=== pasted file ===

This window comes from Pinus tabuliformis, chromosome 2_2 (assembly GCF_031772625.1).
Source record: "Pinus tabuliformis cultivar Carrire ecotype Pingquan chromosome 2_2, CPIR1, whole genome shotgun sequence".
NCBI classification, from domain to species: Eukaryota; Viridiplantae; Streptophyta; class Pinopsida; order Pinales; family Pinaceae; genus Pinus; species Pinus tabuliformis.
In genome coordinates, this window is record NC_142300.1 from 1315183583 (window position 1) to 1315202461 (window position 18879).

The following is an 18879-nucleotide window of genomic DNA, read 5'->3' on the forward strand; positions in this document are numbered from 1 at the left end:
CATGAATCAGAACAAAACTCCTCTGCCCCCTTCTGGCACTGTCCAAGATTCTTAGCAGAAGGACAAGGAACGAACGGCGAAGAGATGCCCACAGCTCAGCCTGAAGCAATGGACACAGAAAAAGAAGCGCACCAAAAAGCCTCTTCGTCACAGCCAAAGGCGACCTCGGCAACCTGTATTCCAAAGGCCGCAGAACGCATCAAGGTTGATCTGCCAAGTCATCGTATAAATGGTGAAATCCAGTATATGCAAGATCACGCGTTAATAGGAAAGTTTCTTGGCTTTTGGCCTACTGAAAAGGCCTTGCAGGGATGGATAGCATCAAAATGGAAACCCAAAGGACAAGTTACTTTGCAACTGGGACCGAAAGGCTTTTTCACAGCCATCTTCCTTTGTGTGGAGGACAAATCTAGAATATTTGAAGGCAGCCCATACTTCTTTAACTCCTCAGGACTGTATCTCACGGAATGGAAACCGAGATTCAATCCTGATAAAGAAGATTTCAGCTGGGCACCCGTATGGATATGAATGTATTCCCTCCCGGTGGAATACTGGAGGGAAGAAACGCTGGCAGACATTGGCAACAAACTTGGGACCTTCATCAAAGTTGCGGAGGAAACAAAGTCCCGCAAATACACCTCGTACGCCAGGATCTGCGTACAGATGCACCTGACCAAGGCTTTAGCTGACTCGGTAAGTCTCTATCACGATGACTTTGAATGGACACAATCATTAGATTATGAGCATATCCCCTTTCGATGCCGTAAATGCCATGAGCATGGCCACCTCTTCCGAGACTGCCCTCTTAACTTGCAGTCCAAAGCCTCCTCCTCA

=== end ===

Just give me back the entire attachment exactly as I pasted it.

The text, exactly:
This window comes from Pinus tabuliformis, chromosome 2_2 (assembly GCF_031772625.1).
Source record: "Pinus tabuliformis cultivar Carrire ecotype Pingquan chromosome 2_2, CPIR1, whole genome shotgun sequence".
NCBI classification, from domain to species: Eukaryota; Viridiplantae; Streptophyta; class Pinopsida; order Pinales; family Pinaceae; genus Pinus; species Pinus tabuliformis.
In genome coordinates, this window is record NC_142300.1 from 1315183583 (window position 1) to 1315202461 (window position 18879).

The following is an 18879-nucleotide window of genomic DNA, read 5'->3' on the forward strand; positions in this document are numbered from 1 at the left end:
CATGAATCAGAACAAAACTCCTCTGCCCCCTTCTGGCACTGTCCAAGATTCTTAGCAGAAGGACAAGGAACGAACGGCGAAGAGATGCCCACAGCTCAGCCTGAAGCAATGGACACAGAAAAAGAAGCGCACCAAAAAGCCTCTTCGTCACAGCCAAAGGCGACCTCGGCAACCTGTATTCCAAAGGCCGCAGAACGCATCAAGGTTGATCTGCCAAGTCATCGTATAAATGGTGAAATCCAGTATATGCAAGATCACGCGTTAATAGGAAAGTTTCTTGGCTTTTGGCCTACTGAAAAGGCCTTGCAGGGATGGATAGCATCAAAATGGAAACCCAAAGGACAAGTTACTTTGCAACTGGGACCGAAAGGCTTTTTCACAGCCATCTTCCTTTGTGTGGAGGACAAATCTAGAATATTTGAAGGCAGCCCATACTTCTTTAACTCCTCAGGACTGTATCTCACGGAATGGAAACCGAGATTCAATCCTGATAAAGAAGATTTCAGCTGGGCACCCGTATGGATATGAATGTATTCCCTCCCGGTGGAATACTGGAGGGAAGAAACGCTGGCAGACATTGGCAACAAACTTGGGACCTTCATCAAAGTTGCGGAGGAAACAAAGTCCCGCAAATACACCTCGTACGCCAGGATCTGCGTACAGATGCACCTGACCAAGGCTTTAGCTGACTCGGTAAGTCTCTATCACGATGACTTTGAATGGACACAATCATTAGATTATGAGCATATCCCCTTTCGATGCCGTAAATGCCATGAGCATGGCCACCTCTTCCGAGACTGCCCTCTTAACTTGCAGTCCAAAGCCTCCTCCTCA